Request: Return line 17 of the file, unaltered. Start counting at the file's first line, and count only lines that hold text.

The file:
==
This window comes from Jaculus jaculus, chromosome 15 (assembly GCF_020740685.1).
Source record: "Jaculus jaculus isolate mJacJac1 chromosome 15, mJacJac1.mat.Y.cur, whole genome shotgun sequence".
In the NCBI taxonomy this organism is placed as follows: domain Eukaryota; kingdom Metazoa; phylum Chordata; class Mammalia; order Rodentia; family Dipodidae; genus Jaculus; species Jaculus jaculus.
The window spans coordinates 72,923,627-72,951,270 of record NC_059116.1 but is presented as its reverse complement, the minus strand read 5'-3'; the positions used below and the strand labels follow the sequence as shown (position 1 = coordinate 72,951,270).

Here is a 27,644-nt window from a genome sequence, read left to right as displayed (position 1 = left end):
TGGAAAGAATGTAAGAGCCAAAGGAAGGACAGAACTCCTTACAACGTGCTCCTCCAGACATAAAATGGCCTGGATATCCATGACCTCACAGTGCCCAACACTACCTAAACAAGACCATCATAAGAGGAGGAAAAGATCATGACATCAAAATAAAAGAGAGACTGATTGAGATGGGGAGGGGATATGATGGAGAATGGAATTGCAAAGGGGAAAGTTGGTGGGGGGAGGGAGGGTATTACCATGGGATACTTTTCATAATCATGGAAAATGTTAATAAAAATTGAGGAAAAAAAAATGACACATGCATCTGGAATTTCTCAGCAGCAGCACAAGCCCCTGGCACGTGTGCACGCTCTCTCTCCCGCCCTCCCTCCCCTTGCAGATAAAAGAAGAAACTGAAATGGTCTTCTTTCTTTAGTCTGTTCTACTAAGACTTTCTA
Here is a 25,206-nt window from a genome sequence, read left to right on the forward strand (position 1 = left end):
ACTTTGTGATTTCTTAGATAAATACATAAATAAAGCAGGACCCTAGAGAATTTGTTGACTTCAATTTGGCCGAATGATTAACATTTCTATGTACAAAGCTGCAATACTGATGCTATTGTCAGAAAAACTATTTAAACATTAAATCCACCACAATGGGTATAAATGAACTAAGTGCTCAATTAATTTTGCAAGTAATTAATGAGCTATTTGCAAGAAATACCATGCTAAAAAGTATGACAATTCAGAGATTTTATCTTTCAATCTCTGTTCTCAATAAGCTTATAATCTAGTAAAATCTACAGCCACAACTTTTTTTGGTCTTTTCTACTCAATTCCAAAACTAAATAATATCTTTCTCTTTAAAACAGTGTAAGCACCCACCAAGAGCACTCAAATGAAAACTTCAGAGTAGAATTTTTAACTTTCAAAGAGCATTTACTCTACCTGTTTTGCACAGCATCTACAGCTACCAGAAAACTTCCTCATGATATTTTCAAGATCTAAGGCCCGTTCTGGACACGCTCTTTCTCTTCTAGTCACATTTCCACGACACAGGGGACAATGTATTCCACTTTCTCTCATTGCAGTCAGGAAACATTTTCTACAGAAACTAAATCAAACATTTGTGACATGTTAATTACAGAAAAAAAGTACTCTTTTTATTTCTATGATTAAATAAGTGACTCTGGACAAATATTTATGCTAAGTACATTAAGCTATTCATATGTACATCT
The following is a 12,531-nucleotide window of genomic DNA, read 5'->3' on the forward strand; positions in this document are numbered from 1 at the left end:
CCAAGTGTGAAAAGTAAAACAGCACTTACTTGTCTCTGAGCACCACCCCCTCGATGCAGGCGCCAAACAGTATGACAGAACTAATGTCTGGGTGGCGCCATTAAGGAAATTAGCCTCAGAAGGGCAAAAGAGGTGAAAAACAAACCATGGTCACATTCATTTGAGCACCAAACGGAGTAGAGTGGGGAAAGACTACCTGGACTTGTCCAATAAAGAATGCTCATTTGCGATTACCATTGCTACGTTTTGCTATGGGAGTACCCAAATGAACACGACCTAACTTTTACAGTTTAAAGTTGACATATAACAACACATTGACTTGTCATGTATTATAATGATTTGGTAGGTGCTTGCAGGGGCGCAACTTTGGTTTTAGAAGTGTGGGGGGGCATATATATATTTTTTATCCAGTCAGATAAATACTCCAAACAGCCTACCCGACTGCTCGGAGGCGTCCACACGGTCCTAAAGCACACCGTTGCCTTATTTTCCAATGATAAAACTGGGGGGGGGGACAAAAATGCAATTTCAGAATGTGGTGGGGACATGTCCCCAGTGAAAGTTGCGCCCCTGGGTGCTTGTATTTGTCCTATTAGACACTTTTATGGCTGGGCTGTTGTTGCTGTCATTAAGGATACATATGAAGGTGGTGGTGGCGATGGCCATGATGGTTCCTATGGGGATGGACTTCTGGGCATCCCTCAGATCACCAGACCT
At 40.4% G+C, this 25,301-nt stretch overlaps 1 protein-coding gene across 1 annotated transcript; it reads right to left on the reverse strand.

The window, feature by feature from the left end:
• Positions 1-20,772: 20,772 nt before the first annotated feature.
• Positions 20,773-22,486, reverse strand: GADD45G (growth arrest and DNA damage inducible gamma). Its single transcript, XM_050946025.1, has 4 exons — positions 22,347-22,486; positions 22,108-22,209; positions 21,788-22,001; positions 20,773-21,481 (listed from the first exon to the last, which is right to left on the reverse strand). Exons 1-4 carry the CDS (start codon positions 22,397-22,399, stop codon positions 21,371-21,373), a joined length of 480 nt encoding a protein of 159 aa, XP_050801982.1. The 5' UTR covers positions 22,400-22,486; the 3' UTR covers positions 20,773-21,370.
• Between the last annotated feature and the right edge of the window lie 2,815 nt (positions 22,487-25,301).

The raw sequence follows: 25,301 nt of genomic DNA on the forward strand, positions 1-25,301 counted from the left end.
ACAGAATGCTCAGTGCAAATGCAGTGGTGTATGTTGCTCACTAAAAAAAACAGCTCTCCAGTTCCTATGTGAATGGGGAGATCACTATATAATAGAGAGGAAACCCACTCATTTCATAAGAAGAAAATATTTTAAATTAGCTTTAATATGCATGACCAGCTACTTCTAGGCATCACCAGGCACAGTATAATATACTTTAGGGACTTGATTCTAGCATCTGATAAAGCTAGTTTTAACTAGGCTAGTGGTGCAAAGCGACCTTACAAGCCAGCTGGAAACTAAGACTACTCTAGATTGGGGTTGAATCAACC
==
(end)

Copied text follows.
ACAGAATGCTCAGTGCAAATGCAGTGGTGTATGTTGCTCACTAAAAAAAACAGCTCTCCAGTTCCTATGTGAATGGGGAGATCACTATATAATAGAGAGGAAACCCACTCATTTCATAAGAAGAAAATATTTTAAATTAGCTTTAATATGCATGACCAGCTACTTCTAGGCATCACCAGGCACAGTATAATATACTTTAGGGACTTGATTCTAGCATCTGATAAAGCTAGTTTTAACTAGGCTAGTGGTGCAAAGCGACCTTACAAGCCAGCTGGAAACTAAGACTACTCTAGATTGGGGTTGAATCAACC